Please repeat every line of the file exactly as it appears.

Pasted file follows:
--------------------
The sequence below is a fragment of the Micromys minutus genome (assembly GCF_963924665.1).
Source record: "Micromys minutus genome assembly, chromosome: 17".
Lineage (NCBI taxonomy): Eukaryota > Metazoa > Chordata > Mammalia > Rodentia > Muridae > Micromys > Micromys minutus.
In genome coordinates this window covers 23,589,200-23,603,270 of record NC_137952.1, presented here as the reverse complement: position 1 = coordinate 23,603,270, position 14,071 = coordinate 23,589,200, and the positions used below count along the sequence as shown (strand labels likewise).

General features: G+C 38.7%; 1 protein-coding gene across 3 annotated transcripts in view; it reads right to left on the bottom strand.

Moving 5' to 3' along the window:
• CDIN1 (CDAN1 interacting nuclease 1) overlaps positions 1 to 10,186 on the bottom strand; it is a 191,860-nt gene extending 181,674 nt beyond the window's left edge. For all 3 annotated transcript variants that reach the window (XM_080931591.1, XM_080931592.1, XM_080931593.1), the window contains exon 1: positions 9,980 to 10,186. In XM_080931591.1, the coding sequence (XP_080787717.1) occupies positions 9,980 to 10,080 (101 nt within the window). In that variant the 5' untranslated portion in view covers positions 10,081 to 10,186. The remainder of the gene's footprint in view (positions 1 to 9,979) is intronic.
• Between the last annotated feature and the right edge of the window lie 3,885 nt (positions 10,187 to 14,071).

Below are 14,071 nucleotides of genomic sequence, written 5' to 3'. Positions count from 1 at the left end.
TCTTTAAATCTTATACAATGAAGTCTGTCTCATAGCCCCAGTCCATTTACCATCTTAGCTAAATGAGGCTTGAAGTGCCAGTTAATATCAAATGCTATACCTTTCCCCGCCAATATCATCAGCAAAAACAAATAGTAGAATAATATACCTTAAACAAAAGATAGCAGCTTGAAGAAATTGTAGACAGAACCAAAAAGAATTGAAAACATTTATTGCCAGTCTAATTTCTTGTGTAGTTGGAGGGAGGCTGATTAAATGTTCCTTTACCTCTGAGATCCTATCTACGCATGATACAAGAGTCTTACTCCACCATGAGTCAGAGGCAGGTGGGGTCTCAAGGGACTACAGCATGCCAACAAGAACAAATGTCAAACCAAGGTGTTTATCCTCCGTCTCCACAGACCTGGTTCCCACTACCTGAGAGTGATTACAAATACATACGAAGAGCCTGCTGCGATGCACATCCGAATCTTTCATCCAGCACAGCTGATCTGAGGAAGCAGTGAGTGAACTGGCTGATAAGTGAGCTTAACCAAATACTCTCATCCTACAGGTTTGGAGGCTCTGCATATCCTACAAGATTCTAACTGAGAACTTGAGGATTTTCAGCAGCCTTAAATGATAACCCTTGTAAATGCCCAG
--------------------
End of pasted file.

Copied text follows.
The sequence below is a fragment of the Micromys minutus genome (assembly GCF_963924665.1).
Source record: "Micromys minutus genome assembly, chromosome: 17".
Lineage (NCBI taxonomy): Eukaryota > Metazoa > Chordata > Mammalia > Rodentia > Muridae > Micromys > Micromys minutus.
In genome coordinates this window covers 23,589,200-23,603,270 of record NC_137952.1, presented here as the reverse complement: position 1 = coordinate 23,603,270, position 14,071 = coordinate 23,589,200, and the positions used below count along the sequence as shown (strand labels likewise).

General features: G+C 38.7%; 1 protein-coding gene across 3 annotated transcripts in view; it reads right to left on the bottom strand.

Moving 5' to 3' along the window:
• CDIN1 (CDAN1 interacting nuclease 1) overlaps positions 1 to 10,186 on the bottom strand; it is a 191,860-nt gene extending 181,674 nt beyond the window's left edge. For all 3 annotated transcript variants that reach the window (XM_080931591.1, XM_080931592.1, XM_080931593.1), the window contains exon 1: positions 9,980 to 10,186. In XM_080931591.1, the coding sequence (XP_080787717.1) occupies positions 9,980 to 10,080 (101 nt within the window). In that variant the 5' untranslated portion in view covers positions 10,081 to 10,186. The remainder of the gene's footprint in view (positions 1 to 9,979) is intronic.
• Between the last annotated feature and the right edge of the window lie 3,885 nt (positions 10,187 to 14,071).

Below are 14,071 nucleotides of genomic sequence, written 5' to 3'. Positions count from 1 at the left end.
TCTTTAAATCTTATACAATGAAGTCTGTCTCATAGCCCCAGTCCATTTACCATCTTAGCTAAATGAGGCTTGAAGTGCCAGTTAATATCAAATGCTATACCTTTCCCCGCCAATATCATCAGCAAAAACAAATAGTAGAATAATATACCTTAAACAAAAGATAGCAGCTTGAAGAAATTGTAGACAGAACCAAAAAGAATTGAAAACATTTATTGCCAGTCTAATTTCTTGTGTAGTTGGAGGGAGGCTGATTAAATGTTCCTTTACCTCTGAGATCCTATCTACGCATGATACAAGAGTCTTACTCCACCATGAGTCAGAGGCAGGTGGGGTCTCAAGGGACTACAGCATGCCAACAAGAACAAATGTCAAACCAAGGTGTTTATCCTCCGTCTCCACAGACCTGGTTCCCACTACCTGAGAGTGATTACAAATACATACGAAGAGCCTGCTGCGATGCACATCCGAATCTTTCATCCAGCACAGCTGATCTGAGGAAGCAGTGAGTGAACTGGCTGATAAGTGAGCTTAACCAAATACTCTCATCCTACAGGTTTGGAGGCTCTGCATATCCTACAAGATTCTAACTGAGAACTTGAGGATTTTCAGCAGCCTTAAATGATAACCCTTGTAAATGCCCAG